Gilman Grips Review

Gilman Grips Review

We met Jeff Gilman this last fall. He brought over some demo oars coupled with his Gilman Grips.

An exciting new grip. Yes, not much development in the oar grip arena the past 100 years. While we have had progress in blade design and shaft improvements we have not had any design innovations in the oar handle. Now we have that in the Gilman Grip.

So we tried them out. Both John and I rowed all day with the Gilman Grip.

And here are the results…

Comfortable while holding the Gilman Grip at rest. I thought that it would make a difference in the space of a day. A spot for your thumb, and intuitive design that allows you know the orientation of the oar at all times. It is not round like all other oar handles so you know where you are at at all times. Some texture on the gip is nice. You can get them with counterbalance or not.

That is where the comfort ends for those who row a drift boat for a living. It really changes your outlook if you sit in the rowers seat daily. It is one thing to occasionally row, but when you row for your mortgage payment, it becomes “real bro.'”.

If you like to crab, or crawl stroke, which is the stroke that moves the boat laterally without changing the attitude of the bow or stern, this is not the grip for you. It hurts your hand if you need to use the entire grip for rowing. It is perfect for the push/pull stroke. Beyond that the design is not conducive for pushing on the end of the grip, which you do while rowing for anglers. When pushing the oar away from the rower, towards the boat, the seam hurts your hand. The flat, or seamless regular grip, does not hinder the crab stroke.

It would be great for rafters who are focussed on going downstream. Guides, recreation rowers, anglers, are interested in keeping the orientation of the boat parallel to the shore so both anglers can fish. When you turn the Gilman Grip and put your palm on the end of the grip, it is uncomfortable.

My personal opinion/Disclaimer: I don’t think this grip was designed for serious fishing rowers. While the grip does make you aware of the blade and its position, the discomfort upon crabbing is not worth the battle/discomfort. They can be heavy creating a counterbalance for those older style heavy shafted oars. We just do not use that type of shaft anymore. The advent of lightweight shafts with some flex and modern blades have replaced the need to have a counterbalance in Missouri River fishing and guiding.

The Gilman Grip, counterbalanced version, comes in at 2 pounds 10 ounces. I am trying to eliminate weight in my rowing program. That is too much for my aging 50 year old rowing arms! Pushing and pulling an additional 3# every stroke? No thanks for me. You can order the Gilman Grip without counterbalance as well.

I would put this grip, unweighted,  on a lightweight shaft for ultimate rafting performance. The shaft that John and I rowed was way too heavy. It would have to be on a modern lightweight shaft for me to row with the grip. And then the benefits would have to outweigh the drawbacks. And they don’t for me personally. The inability to manipulate the grip on your hand is a killer for me. If I weren’t changing the orientation of the grip in my hand while rowing, it would be fine. But using the blunt end of the oar grip while rowing for fishing, and being able to inch my hands around the grip, make the 1.0 grips better for my situation.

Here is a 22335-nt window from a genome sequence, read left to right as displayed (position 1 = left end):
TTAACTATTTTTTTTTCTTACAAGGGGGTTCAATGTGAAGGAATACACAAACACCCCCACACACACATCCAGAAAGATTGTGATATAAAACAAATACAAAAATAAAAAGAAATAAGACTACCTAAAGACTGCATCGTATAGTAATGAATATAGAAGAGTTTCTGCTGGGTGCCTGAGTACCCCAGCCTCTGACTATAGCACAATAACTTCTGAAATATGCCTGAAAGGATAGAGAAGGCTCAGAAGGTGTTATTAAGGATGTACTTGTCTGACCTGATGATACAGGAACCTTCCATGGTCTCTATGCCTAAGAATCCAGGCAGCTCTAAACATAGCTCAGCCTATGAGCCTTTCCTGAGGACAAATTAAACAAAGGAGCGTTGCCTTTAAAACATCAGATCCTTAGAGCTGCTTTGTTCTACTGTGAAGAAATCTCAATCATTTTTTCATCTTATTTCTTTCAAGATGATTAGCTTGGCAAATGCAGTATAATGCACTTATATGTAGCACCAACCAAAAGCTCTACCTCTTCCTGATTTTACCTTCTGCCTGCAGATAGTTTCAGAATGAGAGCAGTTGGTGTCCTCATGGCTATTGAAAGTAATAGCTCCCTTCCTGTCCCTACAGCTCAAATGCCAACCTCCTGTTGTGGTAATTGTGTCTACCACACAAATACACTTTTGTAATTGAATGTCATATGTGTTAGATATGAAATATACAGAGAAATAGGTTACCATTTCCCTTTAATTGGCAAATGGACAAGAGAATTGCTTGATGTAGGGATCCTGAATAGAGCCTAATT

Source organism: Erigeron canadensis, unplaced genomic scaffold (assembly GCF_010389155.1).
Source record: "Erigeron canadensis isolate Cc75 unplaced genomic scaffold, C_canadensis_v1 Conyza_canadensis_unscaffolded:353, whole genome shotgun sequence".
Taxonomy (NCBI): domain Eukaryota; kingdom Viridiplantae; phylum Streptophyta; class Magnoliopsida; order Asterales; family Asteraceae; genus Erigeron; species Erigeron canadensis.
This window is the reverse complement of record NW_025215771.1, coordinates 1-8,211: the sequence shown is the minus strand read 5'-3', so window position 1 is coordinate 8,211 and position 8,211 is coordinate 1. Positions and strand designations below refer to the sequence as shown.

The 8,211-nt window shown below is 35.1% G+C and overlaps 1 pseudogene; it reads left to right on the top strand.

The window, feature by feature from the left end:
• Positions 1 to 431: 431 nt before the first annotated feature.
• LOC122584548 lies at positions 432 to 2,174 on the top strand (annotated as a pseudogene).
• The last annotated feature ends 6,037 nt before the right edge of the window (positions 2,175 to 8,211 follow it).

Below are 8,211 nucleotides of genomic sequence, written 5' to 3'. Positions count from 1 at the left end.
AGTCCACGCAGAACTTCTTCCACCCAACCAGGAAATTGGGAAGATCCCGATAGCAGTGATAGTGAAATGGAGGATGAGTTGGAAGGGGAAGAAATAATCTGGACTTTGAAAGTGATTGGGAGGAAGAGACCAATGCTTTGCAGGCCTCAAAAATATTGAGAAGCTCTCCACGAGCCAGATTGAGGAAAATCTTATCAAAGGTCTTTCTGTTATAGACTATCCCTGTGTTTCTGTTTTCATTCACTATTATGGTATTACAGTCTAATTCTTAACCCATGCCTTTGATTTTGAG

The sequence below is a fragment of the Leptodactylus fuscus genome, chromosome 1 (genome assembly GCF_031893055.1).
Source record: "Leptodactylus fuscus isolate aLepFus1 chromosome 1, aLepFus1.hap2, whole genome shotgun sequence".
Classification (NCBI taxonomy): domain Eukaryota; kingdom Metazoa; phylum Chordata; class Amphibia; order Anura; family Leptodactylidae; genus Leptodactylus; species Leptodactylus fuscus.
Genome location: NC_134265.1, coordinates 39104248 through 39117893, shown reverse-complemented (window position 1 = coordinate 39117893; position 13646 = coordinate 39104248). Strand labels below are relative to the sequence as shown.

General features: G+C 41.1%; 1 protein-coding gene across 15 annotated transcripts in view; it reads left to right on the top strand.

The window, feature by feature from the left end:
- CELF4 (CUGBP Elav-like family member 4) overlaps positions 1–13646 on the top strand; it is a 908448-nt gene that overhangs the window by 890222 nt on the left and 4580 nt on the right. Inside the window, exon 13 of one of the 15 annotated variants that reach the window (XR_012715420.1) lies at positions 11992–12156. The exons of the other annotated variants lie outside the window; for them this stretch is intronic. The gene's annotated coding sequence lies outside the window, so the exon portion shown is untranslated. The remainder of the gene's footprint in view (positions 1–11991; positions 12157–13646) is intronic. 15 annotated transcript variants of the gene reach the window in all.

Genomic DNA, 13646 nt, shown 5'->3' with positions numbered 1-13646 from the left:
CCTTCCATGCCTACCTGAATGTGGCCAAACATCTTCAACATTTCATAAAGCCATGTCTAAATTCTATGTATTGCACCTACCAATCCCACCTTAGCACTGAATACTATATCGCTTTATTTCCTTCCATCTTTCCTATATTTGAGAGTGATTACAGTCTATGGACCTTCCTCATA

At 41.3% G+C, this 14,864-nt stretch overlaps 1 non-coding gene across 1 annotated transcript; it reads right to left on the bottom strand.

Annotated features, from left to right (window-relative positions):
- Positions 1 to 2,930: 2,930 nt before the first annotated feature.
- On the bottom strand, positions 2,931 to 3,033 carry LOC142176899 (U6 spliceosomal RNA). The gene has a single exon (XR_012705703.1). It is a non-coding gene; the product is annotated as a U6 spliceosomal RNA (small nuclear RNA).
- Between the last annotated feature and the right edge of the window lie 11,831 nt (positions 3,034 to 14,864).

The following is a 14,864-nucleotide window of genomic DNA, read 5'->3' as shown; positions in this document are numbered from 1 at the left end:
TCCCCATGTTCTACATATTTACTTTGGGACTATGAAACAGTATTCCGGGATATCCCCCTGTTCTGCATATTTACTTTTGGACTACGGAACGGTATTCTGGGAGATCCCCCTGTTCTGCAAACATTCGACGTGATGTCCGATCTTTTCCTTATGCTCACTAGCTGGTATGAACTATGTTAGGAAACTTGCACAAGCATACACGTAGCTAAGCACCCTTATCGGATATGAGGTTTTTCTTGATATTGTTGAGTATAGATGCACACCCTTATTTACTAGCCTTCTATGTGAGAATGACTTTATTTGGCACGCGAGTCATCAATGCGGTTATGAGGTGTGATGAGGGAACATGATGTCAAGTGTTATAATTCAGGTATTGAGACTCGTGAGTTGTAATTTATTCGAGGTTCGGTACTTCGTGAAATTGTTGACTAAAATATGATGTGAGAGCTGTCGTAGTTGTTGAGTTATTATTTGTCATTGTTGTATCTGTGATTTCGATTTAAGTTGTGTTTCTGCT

I know the other two shops in Craig tested the grips as well. You would have to ask them how they felt for a second opinion. I know that our guides did not respond to the Gilman Grip.

There is some (lots) work pulling out your existing grips and installing the Gilman Grip. The best application would be to order them from an oar manufacturer and not have to go through the battle of replacing your existing grip.

Many oar manufacturers are representing the Gilman Grip and I believe you can order your new oars with the Gilman Grip installed.

Bottom Line

The upshot for us? Not the right product for daily fishing rowing. Designed more for the non-fishing segment. Or for those who do not employ any rowing techniques that require you to use all sides, ends, facets of the grip. If you have to push on the end, the butt of the oar, it is not comfortable at all. IF you have to crawl, pushing the oar towards the bow of the boat, it is uncomfortable. It just is not made for those who push the oar, or crab stroke, or row for fishing on a flat river like ours. Rowing finesse is important for us here. This is a powerful rowing grip more suited for whitewater and beyond.

If you are a whitewater rower, these may be the right grip for you! You can seek them out at a consumer fishing show, online, or at your oar manufacturer of choice.

Gilman Grips Top 10 (from the manufacturer)

1. Dual durometer grip with a glass filled Polypropylene under mold and a high grade TPE overmold

2. TPE gasket to keep water out of the oar shaft

3. Insert molded a10mm grade 12.9 bolt into the Polypropylene undermold for added weight and strength

4. Bi-directional groves in the cylinder for better adhesion to the oar shaft

5. Internal  counter balance option that will come in at just under 3 LBS each

6. Clocking/indexing marks for fine tuning the installation for your rowing style

7. Right and left handed marks on each grip for easy identification

8. Gilman Grips logos in two locations

9. Texture surface of the TPE for a no slip high performance feel

10. Two material two color grip for style and performance.

,
Previous Post
Blackfoot Clearwater Stewardship Project Video
Next Post
Mo River Eats Missouri River Lunches

Related Posts

1 Comment. Leave new

Menu